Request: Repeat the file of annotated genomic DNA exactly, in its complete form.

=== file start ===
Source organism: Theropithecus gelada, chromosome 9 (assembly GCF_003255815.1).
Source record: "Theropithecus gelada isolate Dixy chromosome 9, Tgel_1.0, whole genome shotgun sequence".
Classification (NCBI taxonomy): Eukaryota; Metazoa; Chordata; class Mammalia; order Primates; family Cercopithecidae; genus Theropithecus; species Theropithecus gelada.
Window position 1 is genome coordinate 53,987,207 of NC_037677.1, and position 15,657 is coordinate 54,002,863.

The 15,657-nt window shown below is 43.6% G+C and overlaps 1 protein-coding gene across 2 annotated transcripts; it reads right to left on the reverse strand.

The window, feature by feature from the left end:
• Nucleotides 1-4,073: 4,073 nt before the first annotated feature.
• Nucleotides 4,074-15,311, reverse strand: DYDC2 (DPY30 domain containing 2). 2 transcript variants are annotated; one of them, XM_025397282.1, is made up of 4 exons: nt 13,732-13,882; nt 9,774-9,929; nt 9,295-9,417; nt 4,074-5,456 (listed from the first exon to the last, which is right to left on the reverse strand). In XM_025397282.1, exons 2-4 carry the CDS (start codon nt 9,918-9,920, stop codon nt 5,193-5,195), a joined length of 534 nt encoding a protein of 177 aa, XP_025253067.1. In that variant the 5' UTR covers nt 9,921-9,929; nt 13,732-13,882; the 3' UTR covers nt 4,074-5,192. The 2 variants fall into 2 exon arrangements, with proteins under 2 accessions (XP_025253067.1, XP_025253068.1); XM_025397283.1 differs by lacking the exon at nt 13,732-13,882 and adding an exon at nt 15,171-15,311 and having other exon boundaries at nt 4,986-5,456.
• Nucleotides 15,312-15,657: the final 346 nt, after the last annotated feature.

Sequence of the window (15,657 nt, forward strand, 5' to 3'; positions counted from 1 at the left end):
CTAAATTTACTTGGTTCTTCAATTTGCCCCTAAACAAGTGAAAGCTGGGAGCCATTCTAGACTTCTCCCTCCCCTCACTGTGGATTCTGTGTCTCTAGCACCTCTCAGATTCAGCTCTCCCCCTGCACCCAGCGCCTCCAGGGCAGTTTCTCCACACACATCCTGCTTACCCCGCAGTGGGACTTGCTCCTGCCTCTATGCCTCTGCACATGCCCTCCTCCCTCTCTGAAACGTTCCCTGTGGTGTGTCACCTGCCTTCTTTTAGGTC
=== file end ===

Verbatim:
Source organism: Theropithecus gelada, chromosome 9 (assembly GCF_003255815.1).
Source record: "Theropithecus gelada isolate Dixy chromosome 9, Tgel_1.0, whole genome shotgun sequence".
Classification (NCBI taxonomy): Eukaryota; Metazoa; Chordata; class Mammalia; order Primates; family Cercopithecidae; genus Theropithecus; species Theropithecus gelada.
Window position 1 is genome coordinate 53,987,207 of NC_037677.1, and position 15,657 is coordinate 54,002,863.

The 15,657-nt window shown below is 43.6% G+C and overlaps 1 protein-coding gene across 2 annotated transcripts; it reads right to left on the reverse strand.

The window, feature by feature from the left end:
• Nucleotides 1-4,073: 4,073 nt before the first annotated feature.
• Nucleotides 4,074-15,311, reverse strand: DYDC2 (DPY30 domain containing 2). 2 transcript variants are annotated; one of them, XM_025397282.1, is made up of 4 exons: nt 13,732-13,882; nt 9,774-9,929; nt 9,295-9,417; nt 4,074-5,456 (listed from the first exon to the last, which is right to left on the reverse strand). In XM_025397282.1, exons 2-4 carry the CDS (start codon nt 9,918-9,920, stop codon nt 5,193-5,195), a joined length of 534 nt encoding a protein of 177 aa, XP_025253067.1. In that variant the 5' UTR covers nt 9,921-9,929; nt 13,732-13,882; the 3' UTR covers nt 4,074-5,192. The 2 variants fall into 2 exon arrangements, with proteins under 2 accessions (XP_025253067.1, XP_025253068.1); XM_025397283.1 differs by lacking the exon at nt 13,732-13,882 and adding an exon at nt 15,171-15,311 and having other exon boundaries at nt 4,986-5,456.
• Nucleotides 15,312-15,657: the final 346 nt, after the last annotated feature.

Sequence of the window (15,657 nt, forward strand, 5' to 3'; positions counted from 1 at the left end):
CTAAATTTACTTGGTTCTTCAATTTGCCCCTAAACAAGTGAAAGCTGGGAGCCATTCTAGACTTCTCCCTCCCCTCACTGTGGATTCTGTGTCTCTAGCACCTCTCAGATTCAGCTCTCCCCCTGCACCCAGCGCCTCCAGGGCAGTTTCTCCACACACATCCTGCTTACCCCGCAGTGGGACTTGCTCCTGCCTCTATGCCTCTGCACATGCCCTCCTCCCTCTCTGAAACGTTCCCTGTGGTGTGTCACCTGCCTTCTTTTAGGTC